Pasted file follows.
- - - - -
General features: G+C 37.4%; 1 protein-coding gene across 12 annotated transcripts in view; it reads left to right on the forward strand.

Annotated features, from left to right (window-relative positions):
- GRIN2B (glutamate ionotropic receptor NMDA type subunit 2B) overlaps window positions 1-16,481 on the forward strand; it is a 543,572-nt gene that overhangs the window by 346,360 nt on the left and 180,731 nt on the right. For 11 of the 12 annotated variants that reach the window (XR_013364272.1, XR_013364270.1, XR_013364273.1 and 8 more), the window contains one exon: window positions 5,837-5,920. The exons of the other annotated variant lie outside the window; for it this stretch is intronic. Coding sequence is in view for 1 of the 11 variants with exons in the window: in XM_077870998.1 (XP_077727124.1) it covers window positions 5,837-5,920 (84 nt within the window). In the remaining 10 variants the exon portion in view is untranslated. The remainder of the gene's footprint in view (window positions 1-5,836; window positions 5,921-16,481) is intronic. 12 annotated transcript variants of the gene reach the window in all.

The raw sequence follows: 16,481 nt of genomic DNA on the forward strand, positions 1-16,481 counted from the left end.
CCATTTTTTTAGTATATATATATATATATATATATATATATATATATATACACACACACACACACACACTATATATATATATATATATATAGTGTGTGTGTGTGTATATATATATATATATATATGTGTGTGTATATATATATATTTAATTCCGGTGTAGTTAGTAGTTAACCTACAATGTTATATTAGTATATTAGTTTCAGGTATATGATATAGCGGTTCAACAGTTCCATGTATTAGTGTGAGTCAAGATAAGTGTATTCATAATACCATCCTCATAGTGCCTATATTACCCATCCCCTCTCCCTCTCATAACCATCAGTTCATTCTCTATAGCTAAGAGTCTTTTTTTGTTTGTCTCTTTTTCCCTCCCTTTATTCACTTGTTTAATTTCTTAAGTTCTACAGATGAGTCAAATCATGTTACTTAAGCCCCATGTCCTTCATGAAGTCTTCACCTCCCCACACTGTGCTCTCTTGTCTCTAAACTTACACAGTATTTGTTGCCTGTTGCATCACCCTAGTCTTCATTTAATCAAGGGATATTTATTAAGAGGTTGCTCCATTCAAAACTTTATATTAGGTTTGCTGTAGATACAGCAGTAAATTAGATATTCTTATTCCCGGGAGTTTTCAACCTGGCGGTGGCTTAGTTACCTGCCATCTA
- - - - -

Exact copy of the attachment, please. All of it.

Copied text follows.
General features: G+C 37.4%; 1 protein-coding gene across 12 annotated transcripts in view; it reads left to right on the forward strand.

Annotated features, from left to right (window-relative positions):
- GRIN2B (glutamate ionotropic receptor NMDA type subunit 2B) overlaps window positions 1-16,481 on the forward strand; it is a 543,572-nt gene that overhangs the window by 346,360 nt on the left and 180,731 nt on the right. For 11 of the 12 annotated variants that reach the window (XR_013364272.1, XR_013364270.1, XR_013364273.1 and 8 more), the window contains one exon: window positions 5,837-5,920. The exons of the other annotated variant lie outside the window; for it this stretch is intronic. Coding sequence is in view for 1 of the 11 variants with exons in the window: in XM_077870998.1 (XP_077727124.1) it covers window positions 5,837-5,920 (84 nt within the window). In the remaining 10 variants the exon portion in view is untranslated. The remainder of the gene's footprint in view (window positions 1-5,836; window positions 5,921-16,481) is intronic. 12 annotated transcript variants of the gene reach the window in all.

The raw sequence follows: 16,481 nt of genomic DNA on the forward strand, positions 1-16,481 counted from the left end.
CCATTTTTTTAGTATATATATATATATATATATATATATATATATATATACACACACACACACACACACTATATATATATATATATATATAGTGTGTGTGTGTGTATATATATATATATATATATGTGTGTGTATATATATATATTTAATTCCGGTGTAGTTAGTAGTTAACCTACAATGTTATATTAGTATATTAGTTTCAGGTATATGATATAGCGGTTCAACAGTTCCATGTATTAGTGTGAGTCAAGATAAGTGTATTCATAATACCATCCTCATAGTGCCTATATTACCCATCCCCTCTCCCTCTCATAACCATCAGTTCATTCTCTATAGCTAAGAGTCTTTTTTTGTTTGTCTCTTTTTCCCTCCCTTTATTCACTTGTTTAATTTCTTAAGTTCTACAGATGAGTCAAATCATGTTACTTAAGCCCCATGTCCTTCATGAAGTCTTCACCTCCCCACACTGTGCTCTCTTGTCTCTAAACTTACACAGTATTTGTTGCCTGTTGCATCACCCTAGTCTTCATTTAATCAAGGGATATTTATTAAGAGGTTGCTCCATTCAAAACTTTATATTAGGTTTGCTGTAGATACAGCAGTAAATTAGATATTCTTATTCCCGGGAGTTTTCAACCTGGCGGTGGCTTAGTTACCTGCCATCTA